At the same time, the world of website promotion can be intimidating and confusing, not to mention expensive. Not everybody has the financial budget to sink into paid advertising campaigns and event sponsorships.
Here’s the good news: in this article, I’m going to introduce some tried-and-tested strategies you can use to promote your website and increase your traffic, as well as detail exactly how to execute them.
Plus, you don’t need to spend a cent!
Why You Can Trust Us
Read more on our story: How to Increase Blog Traffic by 1,136% and Get Thousands of Customers [Ahrefs’ Blog Case Study].
You’re in good hands, so sit back and enjoy the ride!
How it works in a nutshell: you write for other blogs.
When you write for prominent sites in your niche, you’re putting your content in prime places to reach the right people–namely, those who are interested in your topic and who will enjoy your content enough to look for more of it. Translation: more traffic for your website!
Don’t get me wrong; you’re likely to see some form of traffic come your way with this method. It just may not prove to be the most stable or sustainable.
Here’s how to do it.
Step 1: Find your targets
Remember: you want to blog in the right places and for the right people.
Let’s start with how to find the best blogs to target. You’ll want to do some research and create a list of well-known blogs relevant to your niche; posting outside of your niche won’t bring you any quality traffic.
For this, a tool like Ahrefs’ Content Explorer can be really useful. Just type in a phrase relevant to your industry to pull a list of the most popular websites that are blogging about your topic. Tick “One article per domain”, set your language and adjust the organic traffic filter (we used 1,000+ here) to trim the list. Then you can export it and begin preparing your pitch!
Step 2: Prepare your pitch
Don’t spam your prospects. There are certain techniques to getting a favourable response from strangers on the internet, and mass-emailing a template you created in three minutes is not one of them.
Do your research on the blog and editor you’re reaching out to. Dedicate some time and effort in acquainting yourself with the blog’s content and check out the other guest bloggers already posting there.
Use this information to personalise your pitch, apply some common sense in getting into the editor’s good graces and you’ll see a world of difference in the responses you receive. (For a more detailed guide on how to do this, see our article on outreach.)
Step 3: Write your guest post
Always follow the style and formatting of the blog you’re guest posting for. If every existing article uses lots of headers and bolded text, follow suit. If every article consistently hits the 3,000 word mark and includes tons of screenshots, do the same. You get the gist.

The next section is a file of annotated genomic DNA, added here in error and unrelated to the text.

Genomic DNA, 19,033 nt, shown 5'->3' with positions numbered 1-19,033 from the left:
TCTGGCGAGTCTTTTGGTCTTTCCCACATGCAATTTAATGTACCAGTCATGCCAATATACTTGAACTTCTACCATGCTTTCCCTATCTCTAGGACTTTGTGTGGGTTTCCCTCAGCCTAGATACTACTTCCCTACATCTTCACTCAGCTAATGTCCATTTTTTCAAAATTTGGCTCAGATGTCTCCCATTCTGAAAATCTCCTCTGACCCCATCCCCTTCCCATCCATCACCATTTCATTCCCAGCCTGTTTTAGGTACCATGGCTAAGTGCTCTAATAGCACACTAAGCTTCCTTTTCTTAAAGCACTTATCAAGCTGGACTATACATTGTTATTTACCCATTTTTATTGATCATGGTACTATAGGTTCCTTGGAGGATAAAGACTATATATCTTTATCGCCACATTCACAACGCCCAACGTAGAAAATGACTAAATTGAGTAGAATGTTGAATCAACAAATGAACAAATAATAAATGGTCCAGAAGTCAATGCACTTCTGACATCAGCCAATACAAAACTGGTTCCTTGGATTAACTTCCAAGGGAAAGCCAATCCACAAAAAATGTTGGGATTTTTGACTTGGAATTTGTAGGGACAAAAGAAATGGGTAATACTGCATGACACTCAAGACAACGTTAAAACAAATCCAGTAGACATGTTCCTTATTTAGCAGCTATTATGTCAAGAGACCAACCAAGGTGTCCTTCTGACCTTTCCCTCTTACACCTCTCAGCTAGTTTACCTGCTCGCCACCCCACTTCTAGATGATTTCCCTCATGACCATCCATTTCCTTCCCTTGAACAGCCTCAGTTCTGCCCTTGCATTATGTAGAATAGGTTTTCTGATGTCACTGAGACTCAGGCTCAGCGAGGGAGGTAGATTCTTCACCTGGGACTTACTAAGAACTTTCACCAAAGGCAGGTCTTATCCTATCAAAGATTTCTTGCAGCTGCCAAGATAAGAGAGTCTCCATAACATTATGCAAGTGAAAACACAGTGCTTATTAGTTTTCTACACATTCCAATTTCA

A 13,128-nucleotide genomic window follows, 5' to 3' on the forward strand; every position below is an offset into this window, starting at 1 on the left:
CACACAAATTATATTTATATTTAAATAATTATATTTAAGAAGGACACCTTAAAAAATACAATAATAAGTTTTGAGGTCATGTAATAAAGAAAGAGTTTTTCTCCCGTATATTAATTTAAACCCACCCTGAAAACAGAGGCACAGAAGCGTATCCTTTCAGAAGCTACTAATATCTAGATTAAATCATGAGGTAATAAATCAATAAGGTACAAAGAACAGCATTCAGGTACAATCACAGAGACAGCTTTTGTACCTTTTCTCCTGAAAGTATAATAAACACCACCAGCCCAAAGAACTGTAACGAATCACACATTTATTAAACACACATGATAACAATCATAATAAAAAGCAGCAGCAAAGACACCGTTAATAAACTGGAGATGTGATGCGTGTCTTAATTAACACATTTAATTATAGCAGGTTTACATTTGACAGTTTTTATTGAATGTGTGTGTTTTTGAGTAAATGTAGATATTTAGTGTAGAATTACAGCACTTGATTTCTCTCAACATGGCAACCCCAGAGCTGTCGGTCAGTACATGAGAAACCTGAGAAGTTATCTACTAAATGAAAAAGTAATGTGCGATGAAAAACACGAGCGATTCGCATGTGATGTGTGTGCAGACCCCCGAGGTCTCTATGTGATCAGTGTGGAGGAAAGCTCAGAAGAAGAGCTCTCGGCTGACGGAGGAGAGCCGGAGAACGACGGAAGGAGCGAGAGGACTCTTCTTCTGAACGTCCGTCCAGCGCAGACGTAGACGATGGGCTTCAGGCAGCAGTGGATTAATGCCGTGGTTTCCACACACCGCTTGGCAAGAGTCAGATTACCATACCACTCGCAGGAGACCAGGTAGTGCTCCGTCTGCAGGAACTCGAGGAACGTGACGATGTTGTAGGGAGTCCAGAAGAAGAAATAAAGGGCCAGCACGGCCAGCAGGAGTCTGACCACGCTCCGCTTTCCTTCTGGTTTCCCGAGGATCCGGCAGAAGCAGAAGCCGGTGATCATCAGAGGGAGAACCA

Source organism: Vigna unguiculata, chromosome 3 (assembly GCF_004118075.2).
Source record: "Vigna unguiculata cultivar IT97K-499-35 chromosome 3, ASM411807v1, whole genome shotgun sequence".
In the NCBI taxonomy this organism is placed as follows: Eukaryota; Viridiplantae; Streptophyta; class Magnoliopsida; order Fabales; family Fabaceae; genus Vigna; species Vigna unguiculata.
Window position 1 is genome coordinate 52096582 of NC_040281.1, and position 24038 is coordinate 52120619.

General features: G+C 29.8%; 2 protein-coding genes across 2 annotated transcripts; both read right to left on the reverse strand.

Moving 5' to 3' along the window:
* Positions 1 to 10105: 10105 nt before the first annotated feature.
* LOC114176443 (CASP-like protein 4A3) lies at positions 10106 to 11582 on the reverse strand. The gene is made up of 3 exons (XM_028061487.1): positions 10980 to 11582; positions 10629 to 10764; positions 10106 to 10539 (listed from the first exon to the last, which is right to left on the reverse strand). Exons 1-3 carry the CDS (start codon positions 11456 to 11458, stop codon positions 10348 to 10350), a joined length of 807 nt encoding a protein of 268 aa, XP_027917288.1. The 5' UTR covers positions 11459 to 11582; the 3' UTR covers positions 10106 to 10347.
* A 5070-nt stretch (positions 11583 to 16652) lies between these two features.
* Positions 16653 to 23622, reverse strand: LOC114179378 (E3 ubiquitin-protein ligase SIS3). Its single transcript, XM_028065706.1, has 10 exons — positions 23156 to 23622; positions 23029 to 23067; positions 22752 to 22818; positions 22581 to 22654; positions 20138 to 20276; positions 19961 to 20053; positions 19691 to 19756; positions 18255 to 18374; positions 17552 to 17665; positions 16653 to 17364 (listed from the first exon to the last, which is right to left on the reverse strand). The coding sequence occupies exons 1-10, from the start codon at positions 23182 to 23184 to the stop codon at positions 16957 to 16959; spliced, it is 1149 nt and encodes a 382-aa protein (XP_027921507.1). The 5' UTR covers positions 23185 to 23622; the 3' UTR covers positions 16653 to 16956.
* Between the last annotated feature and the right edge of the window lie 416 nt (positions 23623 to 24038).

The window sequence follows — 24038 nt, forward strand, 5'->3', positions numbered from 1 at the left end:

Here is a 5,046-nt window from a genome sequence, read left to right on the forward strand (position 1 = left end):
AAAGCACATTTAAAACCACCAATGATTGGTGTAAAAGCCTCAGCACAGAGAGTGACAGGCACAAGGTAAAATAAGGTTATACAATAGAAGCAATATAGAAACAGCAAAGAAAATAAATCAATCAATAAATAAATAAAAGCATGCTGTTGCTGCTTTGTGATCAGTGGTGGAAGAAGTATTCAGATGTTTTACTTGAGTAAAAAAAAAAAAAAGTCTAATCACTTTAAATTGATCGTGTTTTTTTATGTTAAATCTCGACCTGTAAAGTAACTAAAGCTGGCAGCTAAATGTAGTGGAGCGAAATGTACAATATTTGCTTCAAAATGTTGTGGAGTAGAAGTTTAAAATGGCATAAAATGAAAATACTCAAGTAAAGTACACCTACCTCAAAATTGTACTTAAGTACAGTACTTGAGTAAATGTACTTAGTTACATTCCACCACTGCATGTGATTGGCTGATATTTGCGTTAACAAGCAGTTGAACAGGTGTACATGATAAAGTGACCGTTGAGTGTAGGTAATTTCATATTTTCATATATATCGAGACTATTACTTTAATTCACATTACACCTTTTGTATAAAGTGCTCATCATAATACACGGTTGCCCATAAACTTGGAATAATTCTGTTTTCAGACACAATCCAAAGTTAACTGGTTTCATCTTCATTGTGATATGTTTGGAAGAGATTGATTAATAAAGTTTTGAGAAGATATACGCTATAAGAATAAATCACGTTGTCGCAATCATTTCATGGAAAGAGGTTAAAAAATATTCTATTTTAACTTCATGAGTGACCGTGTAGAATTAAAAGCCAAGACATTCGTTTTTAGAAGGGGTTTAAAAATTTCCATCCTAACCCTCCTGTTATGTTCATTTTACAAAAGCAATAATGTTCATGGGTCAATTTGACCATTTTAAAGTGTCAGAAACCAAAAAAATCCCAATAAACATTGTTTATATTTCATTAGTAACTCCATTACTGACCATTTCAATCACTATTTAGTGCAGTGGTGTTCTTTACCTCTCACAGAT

The review process differs for each blog, so follow the lead of your editor. Be courteous and accommodating!
When linking back to your website, remember to also include links to the blog’s existing content. This makes your post a lot less self-promotional and makes your editor happy–for more tips and tactics, see this article on writing a wildly successful guest post.
When writing guest posts for different blogs, you can link to your older posts from your new posts. This way, you avoid excessively linking to your own website, all editors involved are happy and you even get some backlinks to your other guest posts out of the deal.
Thanks to Nick Churick for this tip!
Best of all, this strategy brings consistent, passive traffic to your website. I’m not even being biased here when I say that it’s the best website promotion tactic in terms of scalable, long-term results. Once again, this is what your traffic looks like when employing SEO:
And this is what it looks like using other methods.
In the land of SEO, this is commonly known as a “spike of hope”–which rapidly degenerates into a “flatline of nope”. The breakdown: you see a nice boost in traffic when the post is first published and promoted, but this referral traffic soon fades… leaving you scrambling for the time and resources needed to maintain this strategy.
Yes, SEO can be complex beast. But here’s just how to do it.
Step 1: Write content around a topic with organic search traffic potential
The work begins even before you produce your content. Keyword research is essential to your SEO success: you do this to make sure that there’s a market for the content you’re about to produce. When your content ranks for tons of popular search terms, that’s when your traffic begins to soar.
Since there are too many variables involved in performing keyword research (everybody’s goals, resources, timeframes, competitive landscapes, etc differ), there’s no one-size-fits-all method to this.
Step 2: Optimise your content
Whether you’re creating brand new content or working with existing posts, you’ll need to optimise them to rank in Google. This involves lots of research, copywriting work and multiple other factors.